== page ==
For his work Gravitas the African American artist Hank Willis Thomas used a photo of South African photographer Graeme Williams. He turned the orginal work into a black and white photo highlighting the image of the children outside the context of the militairy patrol on the bus in the original photo. Williams got furious and called Thomas a thief, Thomas called for reflection but, in the end, removed the work from the fair where it was presented. Stealing or appropriating? A crime or just a commentary?
The very fact that 1-54 exists sends a huge message out to emerging black artists and we get to see important and interesting works expressing a dialogue that we can relate to and can understand. Because 1-54 attracts a broad audience it provides an amazing platform and has an incredible reach.
Christabel Johanson in conversation with participants of the 1:54
Around 1918, at the end of the First World War, an unprecedented cultural revival took place in Harlem. It made history and was known as the Harlem Renaissance. Writers, poets, artists, musicians, actors and theorists proudly showed what the New Negro was capable of. For the first time, African Americans felt valued and respected.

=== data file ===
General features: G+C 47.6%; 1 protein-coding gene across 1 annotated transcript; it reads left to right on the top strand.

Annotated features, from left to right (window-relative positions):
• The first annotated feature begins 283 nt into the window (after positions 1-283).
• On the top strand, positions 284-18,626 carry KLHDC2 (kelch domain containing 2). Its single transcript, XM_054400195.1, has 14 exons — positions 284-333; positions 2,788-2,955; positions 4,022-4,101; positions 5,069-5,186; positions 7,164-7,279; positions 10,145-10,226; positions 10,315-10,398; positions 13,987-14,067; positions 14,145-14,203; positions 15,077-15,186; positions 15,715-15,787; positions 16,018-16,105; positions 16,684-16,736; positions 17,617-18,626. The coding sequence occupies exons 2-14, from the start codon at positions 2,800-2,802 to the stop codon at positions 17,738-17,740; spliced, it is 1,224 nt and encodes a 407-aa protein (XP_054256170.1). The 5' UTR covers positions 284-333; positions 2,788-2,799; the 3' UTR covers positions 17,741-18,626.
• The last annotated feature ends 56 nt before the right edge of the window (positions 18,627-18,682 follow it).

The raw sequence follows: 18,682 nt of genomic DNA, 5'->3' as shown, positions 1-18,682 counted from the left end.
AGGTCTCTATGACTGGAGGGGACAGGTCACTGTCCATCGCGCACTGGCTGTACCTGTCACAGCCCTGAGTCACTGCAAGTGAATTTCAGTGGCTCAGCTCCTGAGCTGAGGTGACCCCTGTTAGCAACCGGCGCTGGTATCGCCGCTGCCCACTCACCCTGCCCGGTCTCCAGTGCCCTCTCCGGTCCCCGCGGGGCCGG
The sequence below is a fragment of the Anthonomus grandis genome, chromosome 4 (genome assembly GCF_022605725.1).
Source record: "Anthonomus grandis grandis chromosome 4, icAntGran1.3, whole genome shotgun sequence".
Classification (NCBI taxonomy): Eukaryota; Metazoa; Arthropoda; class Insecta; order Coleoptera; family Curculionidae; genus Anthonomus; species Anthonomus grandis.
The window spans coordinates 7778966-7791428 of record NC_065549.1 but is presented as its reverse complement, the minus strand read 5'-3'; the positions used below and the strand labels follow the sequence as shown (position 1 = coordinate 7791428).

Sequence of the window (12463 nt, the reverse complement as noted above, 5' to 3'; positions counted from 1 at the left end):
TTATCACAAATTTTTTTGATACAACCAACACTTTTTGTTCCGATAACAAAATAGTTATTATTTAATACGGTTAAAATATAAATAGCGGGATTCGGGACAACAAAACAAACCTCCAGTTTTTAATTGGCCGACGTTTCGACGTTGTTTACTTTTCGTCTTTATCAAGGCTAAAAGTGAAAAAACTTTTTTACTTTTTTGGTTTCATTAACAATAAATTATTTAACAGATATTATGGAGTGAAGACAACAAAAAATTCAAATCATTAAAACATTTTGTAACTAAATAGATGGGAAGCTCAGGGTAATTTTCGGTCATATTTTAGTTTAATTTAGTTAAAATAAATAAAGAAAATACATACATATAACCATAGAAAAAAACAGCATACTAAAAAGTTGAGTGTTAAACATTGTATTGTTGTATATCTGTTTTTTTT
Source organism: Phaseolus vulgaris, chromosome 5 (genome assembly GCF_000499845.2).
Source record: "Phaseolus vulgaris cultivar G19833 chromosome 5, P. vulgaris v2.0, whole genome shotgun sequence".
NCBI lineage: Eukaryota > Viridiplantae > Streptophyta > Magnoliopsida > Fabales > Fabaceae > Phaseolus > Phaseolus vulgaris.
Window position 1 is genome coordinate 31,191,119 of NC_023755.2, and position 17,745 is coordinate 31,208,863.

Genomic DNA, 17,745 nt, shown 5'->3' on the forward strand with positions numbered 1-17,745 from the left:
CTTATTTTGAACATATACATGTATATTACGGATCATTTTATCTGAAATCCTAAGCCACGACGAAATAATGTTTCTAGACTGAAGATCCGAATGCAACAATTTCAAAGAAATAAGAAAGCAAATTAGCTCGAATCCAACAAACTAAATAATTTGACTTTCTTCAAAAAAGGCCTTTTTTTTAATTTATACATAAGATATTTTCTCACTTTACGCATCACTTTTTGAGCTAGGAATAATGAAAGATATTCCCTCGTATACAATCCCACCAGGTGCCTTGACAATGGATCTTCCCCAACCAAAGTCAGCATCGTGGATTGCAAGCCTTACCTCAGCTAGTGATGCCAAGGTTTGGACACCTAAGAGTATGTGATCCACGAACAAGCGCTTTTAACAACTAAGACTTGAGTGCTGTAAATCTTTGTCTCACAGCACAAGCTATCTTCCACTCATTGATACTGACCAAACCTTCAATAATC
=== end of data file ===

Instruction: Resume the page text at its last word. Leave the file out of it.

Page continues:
Much about that important period in black history has been published. For a long time, however, it was concealed that many of the Harlem Renaissance tastemakers were gay. It was thought that making that public would undermine the euphoria.
This essay by Rob Perrée is about this aspect of the Harlem Renaissance.
Richard Bruce Nugent, Dancing Figures, c. 1935, copyright Thomas Wirth
The Harlem Renaissance was a revival of black culture in a black district of New York. Yet there was a white critic, writer and photographer who had a great influence on the effectuation of that wave of creativity and pride. That was Carl van Vechten. He was appreciated and hated. He brought black writers into contact with white lenders and publishers so that their books could be published. He himself wrote a novel, Nigger Heaven, which for his title and his insight in the decadent nightlife of Harlem was filleted by many Harlemites.
In this article Rob Perrée gives a portrait of this controversial dandy.
Portrait of Van Vechten by Florine Stettheimer (1922)
“I now understand better than ever that representation is very important, not in an angry way but an educational way, even though anger is a good tool. I am not a female artist; I am human and an artist. As a woman I am more vulnerable but it doesn’t stop me from creating.”
Nigerian artist Tyna Adebowale in conversation with Rosalie van Deursen
Africanah.org gives you insight and keeps you posted.
Africanah.org is a non-profit foundation operating on public donations. Readers like you power our success. For donations go to donate.